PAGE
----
By JACOB M. VAN ZYL on December 12, 2020.
First of three parts
Jacob M. Van Zyl
The incarnation of Christ is intriguing due to its mystery. It has been celebrated annually for 20 centuries, but we are still in wondering awe when we think of almighty God appearing on Earth as a helpless baby.
There is a vast difference between the Hindu notion of reincarnation and Christ’s incarnation. Hinduism claims that after death, humans reappear in a better or worse form, depending on what they achieved in their former life.
Hinduism believes that God (Brahman) manifested himself in Brahma (Creator), Shiva (Preserver) and Vishnu (Destroyer). The latter two have had several “avatars” (appearances) as humans or as animals.
Christ’s incarnation happened only once, and it was God the Son who came in human form to humanity and paid for their sins by giving his life.
Christ remained what he was (divine) when he became what he was not before (human). The interaction between his divine and human natures has baffled the minds of theologians and other believers up to this day.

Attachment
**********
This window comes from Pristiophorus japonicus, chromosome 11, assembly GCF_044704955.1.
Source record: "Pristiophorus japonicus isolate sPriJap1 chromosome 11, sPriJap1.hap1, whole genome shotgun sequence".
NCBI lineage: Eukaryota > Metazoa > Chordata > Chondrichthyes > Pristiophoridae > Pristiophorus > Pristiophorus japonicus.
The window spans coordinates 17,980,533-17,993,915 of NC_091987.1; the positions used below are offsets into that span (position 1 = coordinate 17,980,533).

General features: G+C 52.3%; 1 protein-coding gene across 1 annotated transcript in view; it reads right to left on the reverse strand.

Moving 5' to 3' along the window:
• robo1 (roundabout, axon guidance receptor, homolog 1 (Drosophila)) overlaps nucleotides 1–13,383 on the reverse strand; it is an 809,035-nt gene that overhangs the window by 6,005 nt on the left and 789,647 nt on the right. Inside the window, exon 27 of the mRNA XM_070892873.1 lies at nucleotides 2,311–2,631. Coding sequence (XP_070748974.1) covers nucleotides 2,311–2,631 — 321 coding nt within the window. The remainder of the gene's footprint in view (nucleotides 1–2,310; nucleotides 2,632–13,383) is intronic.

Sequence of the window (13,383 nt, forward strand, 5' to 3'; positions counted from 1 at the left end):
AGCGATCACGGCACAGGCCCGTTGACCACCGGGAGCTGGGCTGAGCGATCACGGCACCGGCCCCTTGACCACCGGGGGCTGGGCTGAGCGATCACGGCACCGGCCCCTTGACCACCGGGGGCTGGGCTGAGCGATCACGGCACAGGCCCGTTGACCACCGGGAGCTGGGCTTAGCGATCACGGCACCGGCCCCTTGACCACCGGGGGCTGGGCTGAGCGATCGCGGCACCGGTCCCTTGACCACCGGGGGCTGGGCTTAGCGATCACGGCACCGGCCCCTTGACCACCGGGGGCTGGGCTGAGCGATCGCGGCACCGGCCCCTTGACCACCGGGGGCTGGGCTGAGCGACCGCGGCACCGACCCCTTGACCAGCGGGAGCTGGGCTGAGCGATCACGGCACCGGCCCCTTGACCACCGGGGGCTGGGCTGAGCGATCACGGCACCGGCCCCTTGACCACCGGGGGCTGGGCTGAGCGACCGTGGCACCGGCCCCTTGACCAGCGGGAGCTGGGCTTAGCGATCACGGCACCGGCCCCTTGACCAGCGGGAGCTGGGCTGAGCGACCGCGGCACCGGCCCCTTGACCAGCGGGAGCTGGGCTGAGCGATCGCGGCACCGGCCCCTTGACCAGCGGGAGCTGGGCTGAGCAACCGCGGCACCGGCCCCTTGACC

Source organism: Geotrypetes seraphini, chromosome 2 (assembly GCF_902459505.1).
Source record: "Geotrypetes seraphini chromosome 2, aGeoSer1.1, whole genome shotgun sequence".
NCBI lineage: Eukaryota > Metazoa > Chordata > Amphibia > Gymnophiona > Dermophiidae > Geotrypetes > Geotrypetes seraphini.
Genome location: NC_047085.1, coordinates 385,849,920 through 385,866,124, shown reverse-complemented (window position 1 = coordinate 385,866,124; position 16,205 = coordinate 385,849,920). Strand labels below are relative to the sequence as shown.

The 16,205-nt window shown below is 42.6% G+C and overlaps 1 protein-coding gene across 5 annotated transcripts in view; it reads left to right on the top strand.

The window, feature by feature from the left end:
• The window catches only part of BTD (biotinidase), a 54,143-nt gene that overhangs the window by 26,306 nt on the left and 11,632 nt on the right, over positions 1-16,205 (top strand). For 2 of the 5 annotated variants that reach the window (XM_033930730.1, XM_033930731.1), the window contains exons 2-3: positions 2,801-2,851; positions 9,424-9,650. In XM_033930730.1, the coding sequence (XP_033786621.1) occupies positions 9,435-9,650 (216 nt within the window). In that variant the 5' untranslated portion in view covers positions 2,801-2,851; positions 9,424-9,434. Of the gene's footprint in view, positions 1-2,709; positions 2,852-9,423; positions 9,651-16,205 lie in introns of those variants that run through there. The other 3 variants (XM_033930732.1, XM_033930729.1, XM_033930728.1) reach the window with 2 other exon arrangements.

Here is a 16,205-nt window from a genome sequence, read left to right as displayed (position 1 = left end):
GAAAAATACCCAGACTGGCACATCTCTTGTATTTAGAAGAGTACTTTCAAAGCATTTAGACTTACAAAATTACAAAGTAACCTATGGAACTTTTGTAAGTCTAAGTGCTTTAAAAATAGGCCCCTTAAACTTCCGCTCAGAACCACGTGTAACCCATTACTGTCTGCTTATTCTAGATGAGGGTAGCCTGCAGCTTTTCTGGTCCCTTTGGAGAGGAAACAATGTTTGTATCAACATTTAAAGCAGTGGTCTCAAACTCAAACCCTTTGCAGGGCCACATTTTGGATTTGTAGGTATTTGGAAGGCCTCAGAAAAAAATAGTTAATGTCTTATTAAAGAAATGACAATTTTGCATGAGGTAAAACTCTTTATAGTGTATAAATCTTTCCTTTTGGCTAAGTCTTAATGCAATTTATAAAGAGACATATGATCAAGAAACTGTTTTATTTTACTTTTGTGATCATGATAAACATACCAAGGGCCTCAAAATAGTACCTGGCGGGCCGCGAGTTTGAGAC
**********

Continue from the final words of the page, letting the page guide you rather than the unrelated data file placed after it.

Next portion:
Christ said, “Before Abraham was, I am” (John 8:58). As Second Person of the Trinity, the Son of God is eternal. It was his human nature that was conceived in Mary.
His human nature was forsaken on the cross. The unity of the Trinity, the oneness of Father and Son, was not broken (John 10:30). His human nature died on the cross. His divine nature cannot die.
As a human, he experienced exhaustion, hunger, thirst, fear, sorrow, sleepiness and poverty. Paul says that though he was equal to God (in his divine nature), he emptied himself and took on the form of a slave, dying on a Roman cross (in his human nature). Therefore, his Father gave him a name that is above all other names. All who ever lived will kneel before him as Lord (Phil. 2:5-11).
As human being, Christ did not know when his second coming would occur (Mark 13:32). As part of the Trinity, he is omniscient.
We should not separate the divine and human natures of Christ, but we can discern between them as Christ did. He called himself both the Son of Man and the Son of God (John 3:15-16).
Although Christ’s divinity was hidden behind his humanness, his divine nature did shine through in his miracles. Demons fled from him in fear, acknowledging him as the Son of God.
He willingly subjected himself to his enemies so that he could become the atoning sacrifice. He emphasized that it was given to them from above (John 19:11). He could have asked his Father for 12 legions of angels to rescue him (Matt. 26:53). As the Good Shepherd, he laid down his human life for his sheep willingly (John 10:18).
Jacob Van Zyl of Lethbridge is a retired counsellor and the author of several faith-based books.